The effects of Camera Movement – why they’re used

Camera movement has the potential to function in
many different ways, such as to direct the viewer's attention, reveal off-screen space, provide narrative information, or create expressive effects. The camera most frequently moves when an object moves within the frame, initiating reframing or a following shot. Reframing involves slight pans or tilts designed to maintain the balance of a composition during figure movement. A camera operator will reframe when a sitting person stands up, for instance, so as to keep the person in the frame and allow for appropriate headroom. Reframing helps to fix the viewer's eye on the most important figures within the frame and is so common it is often unnoticed. The camera itself accompanies the movement of an object during a following shot. A track, crane, or hand-held shot can lead a moving figure into space, pursue a figure from behind, or float above, below, or alongside. Intricate following shots may be motivated by the movements of more than one figure. Not all camera movement responds to motion within the frame; the filmmaker may direct the camera away from the dominant action for other purposes. Such camera movement draws attention to itself and is typically used sparingly to emphasize significant narrative details. For example, when Judy (Natalie Wood) stands up to exit the police station in Rebel Without a Cause (1955), the camera pans and tilts down to frame the compact she left behind, highlighting an important motif that will bring the protagonists together. Because of its ability to reveal or conceal space, camera movement often participates in the creation of suspense and surprise. In Strangers on a Train (1951), a point-of-view editing pattern places the viewer in the optical perspective of Guy (Farley Granger) as he approaches a dark staircase to warn a father of his son's murderous intentions. The director Alfred Hitchcock (1899–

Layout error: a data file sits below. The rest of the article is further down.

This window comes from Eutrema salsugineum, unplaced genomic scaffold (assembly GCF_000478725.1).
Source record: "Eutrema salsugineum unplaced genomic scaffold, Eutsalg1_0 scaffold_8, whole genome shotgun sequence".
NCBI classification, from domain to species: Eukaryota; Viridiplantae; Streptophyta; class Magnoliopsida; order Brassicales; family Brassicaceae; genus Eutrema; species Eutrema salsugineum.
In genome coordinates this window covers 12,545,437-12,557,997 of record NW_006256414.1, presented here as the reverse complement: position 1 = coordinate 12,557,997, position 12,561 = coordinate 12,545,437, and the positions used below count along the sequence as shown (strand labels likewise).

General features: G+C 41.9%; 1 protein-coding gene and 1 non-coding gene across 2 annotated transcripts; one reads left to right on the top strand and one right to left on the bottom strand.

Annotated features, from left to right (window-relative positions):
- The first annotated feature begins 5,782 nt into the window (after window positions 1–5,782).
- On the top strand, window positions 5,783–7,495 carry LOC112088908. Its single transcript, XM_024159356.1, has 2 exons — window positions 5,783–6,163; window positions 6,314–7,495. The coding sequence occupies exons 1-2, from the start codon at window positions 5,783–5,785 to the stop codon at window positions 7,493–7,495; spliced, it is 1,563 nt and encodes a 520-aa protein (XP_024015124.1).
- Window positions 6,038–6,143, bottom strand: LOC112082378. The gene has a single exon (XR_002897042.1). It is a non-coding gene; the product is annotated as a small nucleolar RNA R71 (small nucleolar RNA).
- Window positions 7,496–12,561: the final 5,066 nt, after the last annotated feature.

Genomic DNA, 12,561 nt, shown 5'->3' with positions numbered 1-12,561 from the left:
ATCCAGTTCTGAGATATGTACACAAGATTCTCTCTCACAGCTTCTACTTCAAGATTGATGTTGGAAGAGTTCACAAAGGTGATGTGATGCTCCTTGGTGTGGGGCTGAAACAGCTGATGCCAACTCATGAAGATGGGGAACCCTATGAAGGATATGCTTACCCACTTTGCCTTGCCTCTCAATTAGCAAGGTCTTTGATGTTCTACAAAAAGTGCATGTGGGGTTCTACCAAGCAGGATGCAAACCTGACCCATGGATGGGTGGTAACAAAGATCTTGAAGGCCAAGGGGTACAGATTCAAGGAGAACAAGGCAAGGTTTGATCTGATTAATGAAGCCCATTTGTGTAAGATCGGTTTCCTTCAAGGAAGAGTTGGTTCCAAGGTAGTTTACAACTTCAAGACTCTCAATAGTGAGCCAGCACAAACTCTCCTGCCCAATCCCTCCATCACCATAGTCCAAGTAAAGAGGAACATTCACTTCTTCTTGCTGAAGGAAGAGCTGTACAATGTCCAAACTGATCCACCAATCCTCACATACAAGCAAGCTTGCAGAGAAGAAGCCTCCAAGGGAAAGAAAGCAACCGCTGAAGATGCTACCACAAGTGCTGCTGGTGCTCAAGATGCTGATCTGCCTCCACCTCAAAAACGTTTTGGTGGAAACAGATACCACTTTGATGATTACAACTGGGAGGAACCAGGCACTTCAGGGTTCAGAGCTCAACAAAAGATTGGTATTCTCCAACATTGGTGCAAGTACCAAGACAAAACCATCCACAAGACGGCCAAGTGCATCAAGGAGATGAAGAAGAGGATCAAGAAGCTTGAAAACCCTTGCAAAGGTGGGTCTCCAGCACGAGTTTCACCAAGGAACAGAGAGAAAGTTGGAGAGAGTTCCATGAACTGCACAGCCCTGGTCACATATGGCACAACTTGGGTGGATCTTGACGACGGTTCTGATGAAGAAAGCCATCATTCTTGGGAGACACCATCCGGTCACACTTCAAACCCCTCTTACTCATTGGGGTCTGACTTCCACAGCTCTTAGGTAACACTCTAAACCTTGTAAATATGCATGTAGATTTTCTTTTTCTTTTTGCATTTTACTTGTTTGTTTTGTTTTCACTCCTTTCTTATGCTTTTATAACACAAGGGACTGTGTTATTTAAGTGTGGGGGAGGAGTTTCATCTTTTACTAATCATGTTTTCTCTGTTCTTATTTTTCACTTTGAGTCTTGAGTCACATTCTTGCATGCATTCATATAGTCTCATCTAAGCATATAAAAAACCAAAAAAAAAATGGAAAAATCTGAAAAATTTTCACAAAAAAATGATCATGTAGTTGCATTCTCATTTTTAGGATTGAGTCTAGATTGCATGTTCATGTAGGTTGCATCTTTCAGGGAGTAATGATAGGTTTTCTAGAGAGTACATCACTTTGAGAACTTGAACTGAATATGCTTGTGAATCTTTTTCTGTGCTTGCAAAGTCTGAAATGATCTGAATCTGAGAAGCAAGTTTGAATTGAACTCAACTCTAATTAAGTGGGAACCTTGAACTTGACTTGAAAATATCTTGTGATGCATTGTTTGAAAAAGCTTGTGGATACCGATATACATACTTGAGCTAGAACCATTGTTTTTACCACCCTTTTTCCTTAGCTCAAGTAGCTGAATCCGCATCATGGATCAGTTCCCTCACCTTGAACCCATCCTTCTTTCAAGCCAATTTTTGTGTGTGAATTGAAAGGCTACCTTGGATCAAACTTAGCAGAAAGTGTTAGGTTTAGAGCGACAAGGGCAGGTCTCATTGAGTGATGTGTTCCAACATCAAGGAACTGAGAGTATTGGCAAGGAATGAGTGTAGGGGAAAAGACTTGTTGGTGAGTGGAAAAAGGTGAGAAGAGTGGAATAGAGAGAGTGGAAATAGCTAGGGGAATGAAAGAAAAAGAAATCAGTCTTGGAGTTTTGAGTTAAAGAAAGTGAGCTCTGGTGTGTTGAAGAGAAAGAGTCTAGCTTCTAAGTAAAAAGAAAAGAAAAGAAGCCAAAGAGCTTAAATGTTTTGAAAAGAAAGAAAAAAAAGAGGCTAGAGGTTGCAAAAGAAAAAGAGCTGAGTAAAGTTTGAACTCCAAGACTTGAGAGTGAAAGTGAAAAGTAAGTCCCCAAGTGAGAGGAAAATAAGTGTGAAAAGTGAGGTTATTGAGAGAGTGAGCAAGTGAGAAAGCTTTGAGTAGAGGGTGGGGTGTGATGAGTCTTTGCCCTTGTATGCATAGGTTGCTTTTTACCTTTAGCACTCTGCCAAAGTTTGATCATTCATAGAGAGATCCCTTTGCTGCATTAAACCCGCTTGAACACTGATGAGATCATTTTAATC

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1980) then varies the editing pattern by craning up from Guy to disclose a menacing dog waiting on the landing above. The independent camera movement informs the viewer of an obstacle unknown to Guy, raising the question of whether he will be able to reach the father—thus heightening suspense. Later in the same scene, Hitchcock alters his use of camera movement to conceal off-screen space and suppress narrative information. As Guy enters the bedroom to wake the sleeping father, the camera tracks to Guy's side and keeps the father off-screen. By delaying an onscreen image of the father's bed, Hitchcock surprises viewers when a subsequent shot reveals the treacherous son in his father's place. Sometimes camera movement positions the viewer as an objective witness to unfolding events. Very slow camera movements within long takes focus the viewer on the passage of time and build narrative expectation. When this happens, the camera movement situates the viewer as a curious inhabitant of the narrative world, linking simultaneous events in adjacent spaces and integrating the protagonist's preparations for death with a joyous celebration of life. Camera movement can also be used to illustrate a character's subjective experience. This is used very effectively in ‘Friday 13th’ when Michael climbs down the stairs in his ‘fancy dress’ having just murdered his sister. The framing is classically framed by the outline of Michael’s face mask.